Saturday 7pm, 5.1km: Had a 2hr nap and felt better. Left toe hurting. Raining lightly. Did a loop I’ve done many times from mine, mainly running in the road but stepped onto a pavement to avoid a scooter, which mounted the pavement as he was looking at his phone. Shouted FUCK YOU in his face. Felt tired and annoyed. Thought about dinner and how to get through the next runs. Ordered dumplings when I got in. Popped the giant blister on my foot and slathered on antibiotic cream. Tried to doze but felt wired. Measured my heart rate and it was nearly double my normal resting heart rate.

Saturday 11pm, 5km: Very bleak, no motivation. Rain. No pants. Chafing on arm. Every km felt like five. Managed to drink a pocari sweat when I got in. Garmin Connect wouldn’t upload the run so had to upload via my laptop, which wasted time. I’d thought about going to the riverside to meet friends for the next run but felt horrific so decided to stay at home. Lay on my bed and tried to nap for an hour.

Sunday 3am, 5.1km: Put on clothes from the last run and set out at a slow pace. Roads all very quiet. Extremely rainy so glad that I had stayed in the vicinity of home. Took a minute’s rest in the doorway of the metro as it was so wet. Everything soaked, watch completely drenched and display not working properly. Got in, stripped off, drank a pocari sweat, forced down a banana and got back into bed, where I lay awake, shaking.

Sunday 7am, 5.2km: Woke up from a dream where I’d lost my teeth but couldn’t get them replaced until the challenge was over. Put on trail shoes as they’re the biggest I own. Ran up Ferguson Lane and started thinking about how nice it would be to drink a Monster, so stopped at a shop WHERE THEY DIDN’T HAVE MONSTER. Tried to drink a coke while running but it didn’t work well. Tons of police everywhere, couldn’t cross roads on red despite no traffic. Accidentally ran a route that looked like a baby T-rex. Finished at the convenience store near my house where I bought 2 Monsters, then went to buy a pancake. Couldn’t speak to order. Weighed myself – down 2.5kg from Friday. Decided not to bother going back to sleep.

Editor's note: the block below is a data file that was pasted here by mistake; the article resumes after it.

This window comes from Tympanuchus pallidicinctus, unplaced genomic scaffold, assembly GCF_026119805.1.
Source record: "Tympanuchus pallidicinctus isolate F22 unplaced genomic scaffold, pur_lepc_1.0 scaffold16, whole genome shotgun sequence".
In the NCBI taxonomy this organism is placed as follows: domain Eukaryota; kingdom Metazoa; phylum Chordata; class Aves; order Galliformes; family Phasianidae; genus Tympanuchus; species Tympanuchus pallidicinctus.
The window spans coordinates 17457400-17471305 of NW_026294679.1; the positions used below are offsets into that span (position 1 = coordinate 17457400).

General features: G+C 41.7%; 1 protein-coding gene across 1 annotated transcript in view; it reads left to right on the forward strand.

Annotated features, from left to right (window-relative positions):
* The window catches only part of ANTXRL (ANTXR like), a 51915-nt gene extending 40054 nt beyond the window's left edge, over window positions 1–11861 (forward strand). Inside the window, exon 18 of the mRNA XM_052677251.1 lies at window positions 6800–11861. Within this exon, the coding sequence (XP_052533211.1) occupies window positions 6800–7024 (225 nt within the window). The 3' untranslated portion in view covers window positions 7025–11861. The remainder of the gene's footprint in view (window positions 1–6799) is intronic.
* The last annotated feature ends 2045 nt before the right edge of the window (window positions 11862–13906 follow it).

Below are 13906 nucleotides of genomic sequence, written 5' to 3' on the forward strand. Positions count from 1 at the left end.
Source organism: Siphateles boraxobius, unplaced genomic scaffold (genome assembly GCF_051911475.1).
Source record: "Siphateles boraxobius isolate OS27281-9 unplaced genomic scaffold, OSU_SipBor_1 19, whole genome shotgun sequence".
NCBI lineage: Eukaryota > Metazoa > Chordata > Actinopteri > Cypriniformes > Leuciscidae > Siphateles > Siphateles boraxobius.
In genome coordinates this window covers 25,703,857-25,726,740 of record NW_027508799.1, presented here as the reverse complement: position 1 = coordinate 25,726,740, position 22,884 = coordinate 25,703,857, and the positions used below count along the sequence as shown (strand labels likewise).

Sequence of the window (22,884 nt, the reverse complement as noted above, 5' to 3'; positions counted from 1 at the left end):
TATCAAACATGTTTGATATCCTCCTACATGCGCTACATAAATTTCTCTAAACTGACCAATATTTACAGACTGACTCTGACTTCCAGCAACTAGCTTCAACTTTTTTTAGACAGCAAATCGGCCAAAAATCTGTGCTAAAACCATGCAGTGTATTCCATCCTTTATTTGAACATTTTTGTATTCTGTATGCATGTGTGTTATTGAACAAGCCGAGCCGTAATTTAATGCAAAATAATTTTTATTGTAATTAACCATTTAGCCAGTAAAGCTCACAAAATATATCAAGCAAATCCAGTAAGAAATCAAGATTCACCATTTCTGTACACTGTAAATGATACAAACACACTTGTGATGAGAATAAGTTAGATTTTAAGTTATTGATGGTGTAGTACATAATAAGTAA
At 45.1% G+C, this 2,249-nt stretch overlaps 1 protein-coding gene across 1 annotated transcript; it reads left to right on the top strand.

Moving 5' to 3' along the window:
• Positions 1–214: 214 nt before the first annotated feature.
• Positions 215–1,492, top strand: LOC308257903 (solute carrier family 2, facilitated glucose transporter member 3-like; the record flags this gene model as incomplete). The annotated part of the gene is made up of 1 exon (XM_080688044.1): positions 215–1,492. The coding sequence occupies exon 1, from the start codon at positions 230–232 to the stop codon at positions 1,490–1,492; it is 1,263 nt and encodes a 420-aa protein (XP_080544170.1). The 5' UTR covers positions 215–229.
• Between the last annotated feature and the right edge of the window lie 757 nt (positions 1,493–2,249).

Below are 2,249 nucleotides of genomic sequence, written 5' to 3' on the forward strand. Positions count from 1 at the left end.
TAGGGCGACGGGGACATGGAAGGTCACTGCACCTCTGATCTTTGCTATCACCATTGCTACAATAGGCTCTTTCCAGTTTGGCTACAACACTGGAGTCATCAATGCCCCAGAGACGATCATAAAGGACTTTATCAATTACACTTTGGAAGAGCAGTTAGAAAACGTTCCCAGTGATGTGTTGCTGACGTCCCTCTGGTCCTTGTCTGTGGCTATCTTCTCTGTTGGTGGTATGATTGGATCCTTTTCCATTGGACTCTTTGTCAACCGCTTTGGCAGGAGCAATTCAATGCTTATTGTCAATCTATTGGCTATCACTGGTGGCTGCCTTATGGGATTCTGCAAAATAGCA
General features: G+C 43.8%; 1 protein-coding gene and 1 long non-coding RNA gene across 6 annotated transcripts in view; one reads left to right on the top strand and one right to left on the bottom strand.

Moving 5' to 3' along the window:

Sunday 11am, 5km: Felt better after eating and watching two episodes of Billions. Wore trail shoes again. Raining but not as bad as before Ran an uninspiring route but much more positive than earlier. Final countdown – surreal. As I walked up the stairs to my flat (I live on the 5th floor, no lift) I wondered if I could carry on doing this indefinitely. Got home, showered, lay on the sofa a bit more, ate a custard tart and messaged a friend to arrange the final run.